Free Audiobooks!

Hey there, audiobook fans,

I love free and/or heavily discounted things. Love love love them. So much, in fact, that an ex-boyfriend used to call me “Bargain Bin MacBride” because if I see something that’s free, odds are I’m coming home with it. (You got a bunch of ugly refrigerator magnets at some work conference? Yes, I would love to take those off your hands.) Perhaps it makes sense that I gravitated towards a career in libraries–-they’re the OG free factory. (Yeah, ultimately you have to return stuff, but it’s still mostly free!). So this week, I thought it might be nice to review all the ways you can get your hands on (ears on?) free audiobooks.

This week’s newsletter is sponsored by Penguin Random House Audio.

Listen to your book club’s next pick. Visit for suggested listens and for a free audiobook download of The Knockoff!

With fall ramping up, it’s back to juggling busy school and work schedules with social engagements like date nights, yoga with friends, and book club. Luckily, you can listen to your book club’s next pick so you can stay on top of it all.

First up: Your public library:

Most libraries I have encountered use Overdrive. Overdrive’s platform is pretty straightforward, you just download the app or go to the website and create an account using your public library card. After that, you can download to your heart’s content (or, to whatever your library’s limit is—I think my library has a limit of 10.)

Hoopla is another service your library might be able to hook you up with—it’s a streaming service, so you’ll  won’t actually be downloading the books, but if you’ve got an internet connection in your home or office or other boring places where you’d benefit from some story time, it’s definitely worth seeing if your library has access to Hoopla. (Hoopla also offers streaming music and movies, so if your library does subscribe, you’ll have endless hours of entertainment at your disposal.)

Librivox: Librivox is awesome because it offers free audiobooks that are in the public domain, all read by volunteers. It’s kind of like a giant, digital web of audiobook lovers reading their favorite books to each other. Want to volunteer to read one of your favorite books?

Audiobooky websites

Mind Webs is an awesome site that provides “perfectly-executed, haunting old-time radio dramatization of over 150 of the most classic science fiction short stories.” Rioter Nikki wrote about it in this post, and I am so glad she did.

Open Culture: Open Culture is a great site to find audiobooks of the classics and often really neat recordings of authors reading their own work or actors reading famous works of literature. For example, you can listen to Edgar Allen Poe’s “The Raven” read by Christopher Walken and/or James Earl Jones. There are plenty of complete audiobooks to choose from, but I’m also very partial to the author-read short stories they have as well. In general, Open Culture is a hub of interesting and informative delights. I subscribe to the newsletter and it’s lovely to not just wake up to BREAKING NEWS: THE WORLD IS 10 SECONDS AWAY FROM ENDING emails, but also have a “hey The Getty just added 77000 images to its open content archive” email. You know, something to look at before we all go up in flames.

Scribl (formerly known as Podiobooks):

Podiobooks has merged with Scribl. You can still get free audiobook content in a serialized (podcast) form (you just have to put up with some ads) as well as ad-free audiobooks you can purchase, based on their crowd pricing system. Here’s the coolest part: every audiobook you purchase comes with the free ebook edition. DREAMS COME TRUE.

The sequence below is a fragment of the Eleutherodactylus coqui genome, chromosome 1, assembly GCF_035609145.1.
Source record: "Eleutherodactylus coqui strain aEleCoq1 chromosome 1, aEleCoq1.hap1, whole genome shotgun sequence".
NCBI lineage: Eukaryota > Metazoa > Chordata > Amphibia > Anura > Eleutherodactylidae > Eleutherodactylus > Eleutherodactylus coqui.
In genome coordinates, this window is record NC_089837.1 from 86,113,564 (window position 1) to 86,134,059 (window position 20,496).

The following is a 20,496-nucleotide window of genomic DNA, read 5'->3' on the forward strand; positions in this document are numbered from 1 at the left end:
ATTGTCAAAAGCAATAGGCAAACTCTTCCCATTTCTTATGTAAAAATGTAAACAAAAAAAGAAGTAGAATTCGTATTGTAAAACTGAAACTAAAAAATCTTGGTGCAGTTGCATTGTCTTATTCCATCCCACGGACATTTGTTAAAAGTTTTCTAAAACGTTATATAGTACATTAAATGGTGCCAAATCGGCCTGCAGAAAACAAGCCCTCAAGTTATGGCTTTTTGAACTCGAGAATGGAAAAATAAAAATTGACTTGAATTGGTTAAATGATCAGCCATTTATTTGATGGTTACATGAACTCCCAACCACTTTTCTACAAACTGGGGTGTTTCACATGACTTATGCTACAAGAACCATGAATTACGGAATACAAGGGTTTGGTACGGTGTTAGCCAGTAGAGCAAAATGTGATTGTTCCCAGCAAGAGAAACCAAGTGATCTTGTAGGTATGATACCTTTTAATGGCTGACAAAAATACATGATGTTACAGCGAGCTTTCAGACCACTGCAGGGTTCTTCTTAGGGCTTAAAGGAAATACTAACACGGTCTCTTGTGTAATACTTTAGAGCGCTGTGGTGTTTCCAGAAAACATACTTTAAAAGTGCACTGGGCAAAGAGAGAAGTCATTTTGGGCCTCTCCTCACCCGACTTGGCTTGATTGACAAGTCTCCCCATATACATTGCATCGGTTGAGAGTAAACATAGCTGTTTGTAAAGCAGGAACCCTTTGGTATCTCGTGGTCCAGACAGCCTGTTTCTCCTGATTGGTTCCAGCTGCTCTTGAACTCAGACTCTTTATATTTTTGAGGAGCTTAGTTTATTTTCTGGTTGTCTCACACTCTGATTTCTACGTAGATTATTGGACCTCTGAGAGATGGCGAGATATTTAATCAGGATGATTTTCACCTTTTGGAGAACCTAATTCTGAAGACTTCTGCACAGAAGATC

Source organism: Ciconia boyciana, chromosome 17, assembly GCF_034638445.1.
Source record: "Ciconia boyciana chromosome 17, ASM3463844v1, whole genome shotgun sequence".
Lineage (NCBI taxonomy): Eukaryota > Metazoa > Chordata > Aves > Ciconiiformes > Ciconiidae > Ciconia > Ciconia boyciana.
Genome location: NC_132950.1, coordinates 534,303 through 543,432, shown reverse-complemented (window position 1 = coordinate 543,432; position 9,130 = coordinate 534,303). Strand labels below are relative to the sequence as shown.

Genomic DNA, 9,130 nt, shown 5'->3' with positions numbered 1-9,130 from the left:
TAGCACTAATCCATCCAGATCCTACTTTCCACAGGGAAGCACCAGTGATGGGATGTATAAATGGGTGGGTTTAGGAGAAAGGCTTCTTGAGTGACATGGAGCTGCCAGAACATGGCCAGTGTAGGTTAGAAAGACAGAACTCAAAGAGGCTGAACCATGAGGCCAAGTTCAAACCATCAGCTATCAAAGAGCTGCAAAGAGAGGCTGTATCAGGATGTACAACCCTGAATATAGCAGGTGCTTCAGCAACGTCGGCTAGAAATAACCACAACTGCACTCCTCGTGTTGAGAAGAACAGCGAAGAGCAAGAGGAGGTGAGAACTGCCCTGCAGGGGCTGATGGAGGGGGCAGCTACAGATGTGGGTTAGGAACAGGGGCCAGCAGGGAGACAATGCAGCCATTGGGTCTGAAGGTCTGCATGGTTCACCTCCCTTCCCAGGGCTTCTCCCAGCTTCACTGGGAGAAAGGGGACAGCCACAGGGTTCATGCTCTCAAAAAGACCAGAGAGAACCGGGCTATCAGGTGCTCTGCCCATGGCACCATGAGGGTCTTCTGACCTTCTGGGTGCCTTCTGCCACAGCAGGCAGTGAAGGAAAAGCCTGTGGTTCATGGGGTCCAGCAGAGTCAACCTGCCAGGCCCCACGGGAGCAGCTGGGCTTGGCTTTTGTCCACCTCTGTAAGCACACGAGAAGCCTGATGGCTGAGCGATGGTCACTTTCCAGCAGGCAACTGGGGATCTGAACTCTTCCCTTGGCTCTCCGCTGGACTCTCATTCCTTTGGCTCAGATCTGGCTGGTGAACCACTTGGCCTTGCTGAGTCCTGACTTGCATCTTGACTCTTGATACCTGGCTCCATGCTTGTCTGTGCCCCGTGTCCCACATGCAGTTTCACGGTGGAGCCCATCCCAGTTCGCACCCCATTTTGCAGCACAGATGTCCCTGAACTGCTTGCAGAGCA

If none of the above strike your fancy, check out Rioter Ashley’s post about everything audiobook app-related. She talks about free and subscription services, so you’re almost guaranteed to find one that works for you. (If I am wrong and you still haven’t found an audiobook delivery method that works for you, you can tweet mean things at me at @msmacb).  

New Release of the Week (publisher description in quotes)

Little Fires Everywhere by Celeste Ng

So I didn’t just pick this because I happen to be visiting Cleveland at the moment and the book is set in Shaker Heights, but that does add to the fun of listening to it right now. But I was interested in this title because Ng’s previous book, Everything I Never Told You, was such a powerful debut. Ng explores similar themes of family and identity here: Mia, a single mother, and her daughter move to the quiet Cleveland suburb. Mia rents a room from Elena Richardson, a steadfast rule follower.

“When old family friends of the Richardson’s attempt to adopt a Chinese American baby, a custody battle erupts that dramatically divides the town – and puts Mia and Elena on opposing sides. Suspicious of Mia and her motives, Elena is determined to uncover the secrets in Mia’s past. But her obsession will come at unexpected and devastating costs.”

Links for Your Ears:

Netflix Hack Day Creates Audiobook Version

Apparently Netflix has a “hack” day where the employees “take a break from everyday work, have fun, experiment with new technologies, and collaborate with new people.” Some genius (I’m not being sarcastic) came up with the idea for an “audiobooks” feature, in which one could click icon while watching a show on Netflix and get narration, as though one is listening to an audiobook of their favorite show. There’s a demo here.

I CANNOT OVERSTATE HOW BADLY I WANT THIS TO BE REAL. It likely never will be, for a million logistical reasons but oh man, I want audiobook Netflix!

Rosario Dawson narrates audiobook for The Martian follow-up Artemis

Count me in.

Kobo takes on Audible with its own audiobook subscription service.


Until next week!